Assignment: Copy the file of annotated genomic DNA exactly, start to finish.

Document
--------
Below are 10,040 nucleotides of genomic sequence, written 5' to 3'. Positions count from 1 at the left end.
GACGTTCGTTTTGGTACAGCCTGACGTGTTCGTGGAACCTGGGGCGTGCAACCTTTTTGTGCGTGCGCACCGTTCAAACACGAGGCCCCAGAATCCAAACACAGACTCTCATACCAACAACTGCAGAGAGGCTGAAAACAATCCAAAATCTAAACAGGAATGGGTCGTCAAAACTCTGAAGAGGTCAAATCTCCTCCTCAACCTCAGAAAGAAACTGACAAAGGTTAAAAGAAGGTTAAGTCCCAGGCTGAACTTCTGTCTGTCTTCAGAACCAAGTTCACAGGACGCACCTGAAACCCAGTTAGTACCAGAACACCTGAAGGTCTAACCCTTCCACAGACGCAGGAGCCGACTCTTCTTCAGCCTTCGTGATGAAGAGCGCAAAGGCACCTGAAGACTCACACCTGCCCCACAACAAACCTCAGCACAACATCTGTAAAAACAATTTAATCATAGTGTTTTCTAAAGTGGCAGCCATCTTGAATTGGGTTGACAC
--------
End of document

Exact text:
Below are 10,040 nucleotides of genomic sequence, written 5' to 3'. Positions count from 1 at the left end.
GACGTTCGTTTTGGTACAGCCTGACGTGTTCGTGGAACCTGGGGCGTGCAACCTTTTTGTGCGTGCGCACCGTTCAAACACGAGGCCCCAGAATCCAAACACAGACTCTCATACCAACAACTGCAGAGAGGCTGAAAACAATCCAAAATCTAAACAGGAATGGGTCGTCAAAACTCTGAAGAGGTCAAATCTCCTCCTCAACCTCAGAAAGAAACTGACAAAGGTTAAAAGAAGGTTAAGTCCCAGGCTGAACTTCTGTCTGTCTTCAGAACCAAGTTCACAGGACGCACCTGAAACCCAGTTAGTACCAGAACACCTGAAGGTCTAACCCTTCCACAGACGCAGGAGCCGACTCTTCTTCAGCCTTCGTGATGAAGAGCGCAAAGGCACCTGAAGACTCACACCTGCCCCACAACAAACCTCAGCACAACATCTGTAAAAACAATTTAATCATAGTGTTTTCTAAAGTGGCAGCCATCTTGAATTGGGTTGACAC